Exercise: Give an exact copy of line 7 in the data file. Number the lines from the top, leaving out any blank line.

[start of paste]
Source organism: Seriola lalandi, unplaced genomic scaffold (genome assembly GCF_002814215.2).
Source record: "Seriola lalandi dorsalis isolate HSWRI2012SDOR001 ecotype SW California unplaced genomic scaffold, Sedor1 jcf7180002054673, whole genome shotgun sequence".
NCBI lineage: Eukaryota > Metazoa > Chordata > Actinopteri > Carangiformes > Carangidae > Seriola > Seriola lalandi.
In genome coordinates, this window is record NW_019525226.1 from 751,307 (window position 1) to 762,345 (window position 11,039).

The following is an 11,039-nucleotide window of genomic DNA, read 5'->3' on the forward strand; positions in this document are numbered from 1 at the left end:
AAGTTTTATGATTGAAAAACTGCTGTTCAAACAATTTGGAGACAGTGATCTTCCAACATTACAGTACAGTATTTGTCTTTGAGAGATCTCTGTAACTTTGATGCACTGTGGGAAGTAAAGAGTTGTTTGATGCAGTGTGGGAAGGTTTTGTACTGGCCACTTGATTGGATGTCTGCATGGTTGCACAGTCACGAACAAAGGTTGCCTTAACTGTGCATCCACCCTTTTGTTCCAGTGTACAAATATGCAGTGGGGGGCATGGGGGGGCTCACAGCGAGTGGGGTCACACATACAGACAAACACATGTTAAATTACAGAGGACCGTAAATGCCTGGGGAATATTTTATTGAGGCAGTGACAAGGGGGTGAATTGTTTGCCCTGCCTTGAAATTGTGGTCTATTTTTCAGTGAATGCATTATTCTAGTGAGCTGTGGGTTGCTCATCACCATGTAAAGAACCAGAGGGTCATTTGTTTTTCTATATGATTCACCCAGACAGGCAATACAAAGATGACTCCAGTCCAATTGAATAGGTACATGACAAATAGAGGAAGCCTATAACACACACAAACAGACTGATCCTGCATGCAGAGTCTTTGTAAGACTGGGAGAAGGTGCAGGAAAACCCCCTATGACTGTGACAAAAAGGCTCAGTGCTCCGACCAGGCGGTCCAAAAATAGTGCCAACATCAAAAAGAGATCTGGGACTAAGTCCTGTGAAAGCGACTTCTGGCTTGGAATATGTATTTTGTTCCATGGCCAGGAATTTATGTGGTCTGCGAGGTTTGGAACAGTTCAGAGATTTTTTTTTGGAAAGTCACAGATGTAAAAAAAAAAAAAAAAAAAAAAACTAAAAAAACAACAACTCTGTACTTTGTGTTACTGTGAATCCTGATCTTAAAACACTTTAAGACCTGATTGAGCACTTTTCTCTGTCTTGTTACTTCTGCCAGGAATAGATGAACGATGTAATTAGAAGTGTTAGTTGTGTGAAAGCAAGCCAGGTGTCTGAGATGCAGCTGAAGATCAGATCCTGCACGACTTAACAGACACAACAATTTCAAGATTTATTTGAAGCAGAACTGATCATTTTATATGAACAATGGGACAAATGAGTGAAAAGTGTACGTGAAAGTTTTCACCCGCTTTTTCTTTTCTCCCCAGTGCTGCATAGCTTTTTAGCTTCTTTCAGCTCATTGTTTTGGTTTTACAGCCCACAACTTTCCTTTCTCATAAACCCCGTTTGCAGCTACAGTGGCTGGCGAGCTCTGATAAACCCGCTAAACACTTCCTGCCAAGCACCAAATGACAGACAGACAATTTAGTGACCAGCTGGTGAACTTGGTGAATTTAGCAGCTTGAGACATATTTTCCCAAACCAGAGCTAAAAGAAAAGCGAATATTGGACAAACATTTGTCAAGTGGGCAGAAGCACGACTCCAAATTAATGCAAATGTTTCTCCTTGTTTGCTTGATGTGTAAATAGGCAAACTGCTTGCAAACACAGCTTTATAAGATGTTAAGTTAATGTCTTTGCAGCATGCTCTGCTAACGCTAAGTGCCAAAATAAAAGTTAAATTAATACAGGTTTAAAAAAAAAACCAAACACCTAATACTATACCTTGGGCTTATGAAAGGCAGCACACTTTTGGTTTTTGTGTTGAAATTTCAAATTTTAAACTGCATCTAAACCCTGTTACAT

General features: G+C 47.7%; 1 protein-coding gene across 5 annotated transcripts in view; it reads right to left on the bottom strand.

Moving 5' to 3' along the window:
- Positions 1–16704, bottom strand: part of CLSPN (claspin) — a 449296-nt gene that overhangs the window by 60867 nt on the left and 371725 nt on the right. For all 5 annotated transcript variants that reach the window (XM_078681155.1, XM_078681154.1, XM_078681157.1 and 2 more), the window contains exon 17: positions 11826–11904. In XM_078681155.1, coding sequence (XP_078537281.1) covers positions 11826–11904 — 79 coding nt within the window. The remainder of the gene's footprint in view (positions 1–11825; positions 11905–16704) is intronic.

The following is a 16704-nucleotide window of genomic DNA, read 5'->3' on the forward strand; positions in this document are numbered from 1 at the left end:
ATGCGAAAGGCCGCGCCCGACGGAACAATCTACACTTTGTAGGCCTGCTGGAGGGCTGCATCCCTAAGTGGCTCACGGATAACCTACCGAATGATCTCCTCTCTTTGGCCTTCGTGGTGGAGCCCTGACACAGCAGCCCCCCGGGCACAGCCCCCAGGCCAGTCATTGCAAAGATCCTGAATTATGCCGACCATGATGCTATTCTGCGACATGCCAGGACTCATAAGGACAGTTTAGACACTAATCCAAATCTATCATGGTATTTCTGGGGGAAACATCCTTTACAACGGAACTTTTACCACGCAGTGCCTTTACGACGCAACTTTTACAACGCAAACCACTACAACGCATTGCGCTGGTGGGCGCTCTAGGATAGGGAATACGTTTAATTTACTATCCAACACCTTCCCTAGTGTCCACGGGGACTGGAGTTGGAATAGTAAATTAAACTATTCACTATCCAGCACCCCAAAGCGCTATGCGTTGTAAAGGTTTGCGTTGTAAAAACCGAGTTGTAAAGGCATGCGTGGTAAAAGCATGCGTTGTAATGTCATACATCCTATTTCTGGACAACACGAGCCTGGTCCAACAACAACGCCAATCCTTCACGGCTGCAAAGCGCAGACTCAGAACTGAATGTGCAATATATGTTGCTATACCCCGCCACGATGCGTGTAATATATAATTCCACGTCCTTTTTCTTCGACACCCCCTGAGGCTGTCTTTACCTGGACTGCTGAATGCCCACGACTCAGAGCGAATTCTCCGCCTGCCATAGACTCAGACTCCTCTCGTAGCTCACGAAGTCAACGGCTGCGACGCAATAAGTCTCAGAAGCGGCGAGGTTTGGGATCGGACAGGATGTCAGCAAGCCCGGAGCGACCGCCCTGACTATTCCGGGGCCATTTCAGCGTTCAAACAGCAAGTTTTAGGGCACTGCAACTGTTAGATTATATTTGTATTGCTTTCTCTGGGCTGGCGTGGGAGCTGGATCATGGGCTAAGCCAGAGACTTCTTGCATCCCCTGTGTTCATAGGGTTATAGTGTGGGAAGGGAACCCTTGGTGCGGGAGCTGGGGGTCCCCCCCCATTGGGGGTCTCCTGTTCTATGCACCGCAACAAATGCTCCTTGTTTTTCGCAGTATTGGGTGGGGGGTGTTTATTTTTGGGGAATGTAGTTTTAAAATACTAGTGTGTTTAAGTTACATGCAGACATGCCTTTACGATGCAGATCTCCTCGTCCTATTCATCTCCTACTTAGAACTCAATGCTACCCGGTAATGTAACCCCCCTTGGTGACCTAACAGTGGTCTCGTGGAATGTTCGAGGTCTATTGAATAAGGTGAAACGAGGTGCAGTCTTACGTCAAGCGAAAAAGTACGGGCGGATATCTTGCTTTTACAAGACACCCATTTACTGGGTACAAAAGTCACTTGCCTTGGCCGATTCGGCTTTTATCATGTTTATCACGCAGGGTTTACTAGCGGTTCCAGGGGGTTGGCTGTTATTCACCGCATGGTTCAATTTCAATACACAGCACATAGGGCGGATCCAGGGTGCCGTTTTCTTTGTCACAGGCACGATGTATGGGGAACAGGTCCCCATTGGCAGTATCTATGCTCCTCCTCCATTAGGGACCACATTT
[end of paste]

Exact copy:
General features: G+C 47.7%; 1 protein-coding gene across 5 annotated transcripts in view; it reads right to left on the bottom strand.